SummaryAs economies near perfection, costs efficiency becomes increasingly crucial, so much so that investment plays a greater role. But just how and where that investment in cost management should be directed is the subject of our second LP on cost analysis.
Different levels of production have different cost levels. It is generally assumed that higher levels of production help drive down cost (by reducing fixed costs per unit, by lowering the price of raw materials and intermediate goods through increased bargaining power…). However, this is not necessarily the case when an increase in production leads to a jump in fixed costs that cannot be fully absorbed by the increase in production (purchasing a new, larger factory or a heavy investment in infra utilised machinery). To find out whether increasing production will increase efficiency (whether the increase in production will be greater than the increase in cost), we can measure elasticity.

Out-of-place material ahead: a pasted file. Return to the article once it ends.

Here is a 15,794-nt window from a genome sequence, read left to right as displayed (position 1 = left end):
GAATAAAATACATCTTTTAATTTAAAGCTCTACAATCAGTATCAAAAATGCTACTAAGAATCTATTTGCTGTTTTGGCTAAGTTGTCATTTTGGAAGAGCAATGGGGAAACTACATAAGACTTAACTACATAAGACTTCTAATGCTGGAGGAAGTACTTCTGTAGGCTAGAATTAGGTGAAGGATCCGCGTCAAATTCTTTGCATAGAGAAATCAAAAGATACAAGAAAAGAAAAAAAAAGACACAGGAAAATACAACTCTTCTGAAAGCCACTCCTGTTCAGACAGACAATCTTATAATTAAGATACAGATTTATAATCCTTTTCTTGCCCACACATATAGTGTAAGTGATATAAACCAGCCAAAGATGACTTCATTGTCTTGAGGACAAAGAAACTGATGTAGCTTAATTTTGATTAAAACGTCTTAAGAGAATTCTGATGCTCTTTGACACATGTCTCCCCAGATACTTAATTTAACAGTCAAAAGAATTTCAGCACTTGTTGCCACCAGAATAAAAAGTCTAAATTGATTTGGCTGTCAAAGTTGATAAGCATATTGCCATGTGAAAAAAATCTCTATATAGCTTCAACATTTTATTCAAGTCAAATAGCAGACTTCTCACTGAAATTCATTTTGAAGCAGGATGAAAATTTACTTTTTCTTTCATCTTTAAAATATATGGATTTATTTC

This is the same as measuring the result of dividing the % change in output by the % change in input. When considering the diagram seen in the short run cost analysis entry, along phase one, when efficiency is increasing with production, μ > 1. When we reach the point of inflection, μ = 1, and when we begin to have diminishing returns to scale, output begins to grow slower than inputs, and μ < 1, which is in phase III.